“John le Carré is Mr. Angry now that Smiley’s day has gone”.
Spy Fiction and the Age of Anger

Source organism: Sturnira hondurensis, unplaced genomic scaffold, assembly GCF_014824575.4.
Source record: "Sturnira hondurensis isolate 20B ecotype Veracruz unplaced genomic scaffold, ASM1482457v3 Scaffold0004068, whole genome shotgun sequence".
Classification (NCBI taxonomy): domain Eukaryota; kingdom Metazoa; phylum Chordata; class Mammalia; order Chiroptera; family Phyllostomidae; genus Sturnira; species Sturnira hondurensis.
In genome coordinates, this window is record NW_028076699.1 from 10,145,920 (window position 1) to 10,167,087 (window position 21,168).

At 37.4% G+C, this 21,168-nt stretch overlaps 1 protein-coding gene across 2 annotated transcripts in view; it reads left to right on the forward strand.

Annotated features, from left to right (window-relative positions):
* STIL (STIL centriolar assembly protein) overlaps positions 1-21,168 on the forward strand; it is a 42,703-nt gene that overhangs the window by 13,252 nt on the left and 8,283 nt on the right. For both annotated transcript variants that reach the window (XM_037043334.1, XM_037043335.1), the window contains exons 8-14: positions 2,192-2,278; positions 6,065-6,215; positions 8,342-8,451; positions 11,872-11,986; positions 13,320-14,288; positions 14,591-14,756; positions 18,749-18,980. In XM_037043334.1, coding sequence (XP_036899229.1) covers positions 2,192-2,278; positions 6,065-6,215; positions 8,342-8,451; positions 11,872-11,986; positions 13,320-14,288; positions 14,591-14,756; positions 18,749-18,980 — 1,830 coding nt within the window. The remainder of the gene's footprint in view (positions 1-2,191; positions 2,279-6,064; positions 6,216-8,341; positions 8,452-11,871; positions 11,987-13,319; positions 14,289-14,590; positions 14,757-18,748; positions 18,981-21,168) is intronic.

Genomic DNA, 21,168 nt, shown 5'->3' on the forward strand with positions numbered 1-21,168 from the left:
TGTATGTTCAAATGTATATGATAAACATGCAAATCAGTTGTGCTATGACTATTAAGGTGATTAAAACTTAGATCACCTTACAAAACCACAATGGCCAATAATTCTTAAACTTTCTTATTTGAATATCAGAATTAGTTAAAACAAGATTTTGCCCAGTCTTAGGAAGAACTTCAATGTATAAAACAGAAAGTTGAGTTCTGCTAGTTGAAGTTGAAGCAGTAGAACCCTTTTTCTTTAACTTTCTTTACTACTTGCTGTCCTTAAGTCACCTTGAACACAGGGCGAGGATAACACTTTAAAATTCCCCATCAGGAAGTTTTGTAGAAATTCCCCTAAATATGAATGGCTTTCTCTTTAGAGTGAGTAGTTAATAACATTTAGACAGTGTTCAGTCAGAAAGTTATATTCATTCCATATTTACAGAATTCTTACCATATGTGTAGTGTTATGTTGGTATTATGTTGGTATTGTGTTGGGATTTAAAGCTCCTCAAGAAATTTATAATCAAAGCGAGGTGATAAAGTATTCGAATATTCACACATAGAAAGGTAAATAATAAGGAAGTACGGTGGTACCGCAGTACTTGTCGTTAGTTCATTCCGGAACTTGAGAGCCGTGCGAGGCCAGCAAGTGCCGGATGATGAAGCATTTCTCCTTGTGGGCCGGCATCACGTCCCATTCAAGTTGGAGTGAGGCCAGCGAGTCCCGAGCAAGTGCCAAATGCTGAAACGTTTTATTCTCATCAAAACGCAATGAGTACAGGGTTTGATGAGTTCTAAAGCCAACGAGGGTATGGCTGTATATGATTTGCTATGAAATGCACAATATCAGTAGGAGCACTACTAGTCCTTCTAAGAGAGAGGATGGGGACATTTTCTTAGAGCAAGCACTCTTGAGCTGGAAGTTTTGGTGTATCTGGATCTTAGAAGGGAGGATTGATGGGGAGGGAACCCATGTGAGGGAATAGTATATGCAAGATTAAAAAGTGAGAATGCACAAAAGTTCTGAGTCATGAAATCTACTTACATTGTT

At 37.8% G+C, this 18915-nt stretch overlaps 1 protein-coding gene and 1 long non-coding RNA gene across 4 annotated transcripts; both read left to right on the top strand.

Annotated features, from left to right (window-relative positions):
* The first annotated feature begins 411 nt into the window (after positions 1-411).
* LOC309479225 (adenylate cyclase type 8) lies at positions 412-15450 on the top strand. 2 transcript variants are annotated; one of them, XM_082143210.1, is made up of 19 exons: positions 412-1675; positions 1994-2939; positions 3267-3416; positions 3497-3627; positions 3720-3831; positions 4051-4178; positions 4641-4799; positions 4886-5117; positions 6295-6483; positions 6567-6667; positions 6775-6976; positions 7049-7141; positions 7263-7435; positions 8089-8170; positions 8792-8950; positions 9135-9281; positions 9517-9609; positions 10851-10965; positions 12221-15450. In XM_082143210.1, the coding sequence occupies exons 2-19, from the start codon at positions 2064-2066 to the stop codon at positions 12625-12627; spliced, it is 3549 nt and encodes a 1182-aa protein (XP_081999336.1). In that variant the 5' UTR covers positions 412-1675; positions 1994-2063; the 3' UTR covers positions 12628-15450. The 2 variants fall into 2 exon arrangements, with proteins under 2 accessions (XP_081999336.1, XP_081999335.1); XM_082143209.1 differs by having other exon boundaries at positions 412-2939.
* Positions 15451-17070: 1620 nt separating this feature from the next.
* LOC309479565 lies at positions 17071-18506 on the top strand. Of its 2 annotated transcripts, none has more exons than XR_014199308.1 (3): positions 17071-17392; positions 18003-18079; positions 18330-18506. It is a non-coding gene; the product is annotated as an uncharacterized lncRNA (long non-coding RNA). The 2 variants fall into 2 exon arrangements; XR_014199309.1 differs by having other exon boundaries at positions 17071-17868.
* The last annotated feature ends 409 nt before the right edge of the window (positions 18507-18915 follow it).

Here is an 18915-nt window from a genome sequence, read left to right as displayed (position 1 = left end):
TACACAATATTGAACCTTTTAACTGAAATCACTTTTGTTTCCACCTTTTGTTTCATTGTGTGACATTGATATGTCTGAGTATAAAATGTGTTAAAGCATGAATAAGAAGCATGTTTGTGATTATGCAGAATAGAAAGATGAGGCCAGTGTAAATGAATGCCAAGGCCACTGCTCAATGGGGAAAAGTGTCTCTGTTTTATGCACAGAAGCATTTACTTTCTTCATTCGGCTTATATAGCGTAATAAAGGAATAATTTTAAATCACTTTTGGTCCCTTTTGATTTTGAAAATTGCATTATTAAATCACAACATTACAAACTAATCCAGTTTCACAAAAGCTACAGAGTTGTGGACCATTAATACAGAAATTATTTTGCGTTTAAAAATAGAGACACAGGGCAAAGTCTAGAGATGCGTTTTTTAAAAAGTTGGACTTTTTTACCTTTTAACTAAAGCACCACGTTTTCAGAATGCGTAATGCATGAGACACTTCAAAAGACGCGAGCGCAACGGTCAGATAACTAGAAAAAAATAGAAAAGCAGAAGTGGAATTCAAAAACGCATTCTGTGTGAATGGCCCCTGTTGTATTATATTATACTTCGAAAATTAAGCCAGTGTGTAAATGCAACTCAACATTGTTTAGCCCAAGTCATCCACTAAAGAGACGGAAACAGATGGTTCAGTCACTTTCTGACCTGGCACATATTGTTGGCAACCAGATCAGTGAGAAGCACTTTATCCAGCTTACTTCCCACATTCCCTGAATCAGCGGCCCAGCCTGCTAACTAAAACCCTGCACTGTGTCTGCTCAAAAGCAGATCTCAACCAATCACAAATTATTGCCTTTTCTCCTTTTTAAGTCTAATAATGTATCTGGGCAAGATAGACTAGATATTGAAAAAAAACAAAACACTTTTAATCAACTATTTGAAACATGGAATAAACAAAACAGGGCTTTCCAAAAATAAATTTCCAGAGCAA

This article examines the radical shift evident in John le Carré’s post-9/11 novels and argues that the author emerged as both a fierce critic of the war on terror and an insightful guide into the expansive post-9/11 security state. John le Carré understood the power of ressentiment and its changing dynamics before and after the Berlin Wall came down, but his writing entered a new phase in the wake of 9/11. Le Carré’s normally detached cynicism turned to anger and increased nihilism after the U.S. and Britain invaded Iraq, embraced torture and ‘extraordinary rendition’, and upended the precarious balance between liberty and security at home and abroad. After relating a brief history of spy fiction and its relationship to the post-9/11 national security state, I turn to le Carré’s response to the 9/11 attacks by focusing on the novels Absolute Friends (2003) and A Most Wanted Man(2008). John le Carré’s post-9/11 novels, like his previous work, stage tragic collisions between ordinary people seeking meaningful human connection in a dangerous world and the impersonal organizations responsible for making it that way. The institutions have changed since the Cold War, as have the perceived external threats justifying their existence, but le Carré demonstrated a unique ability to interpret and critique the post-9/11 security environment.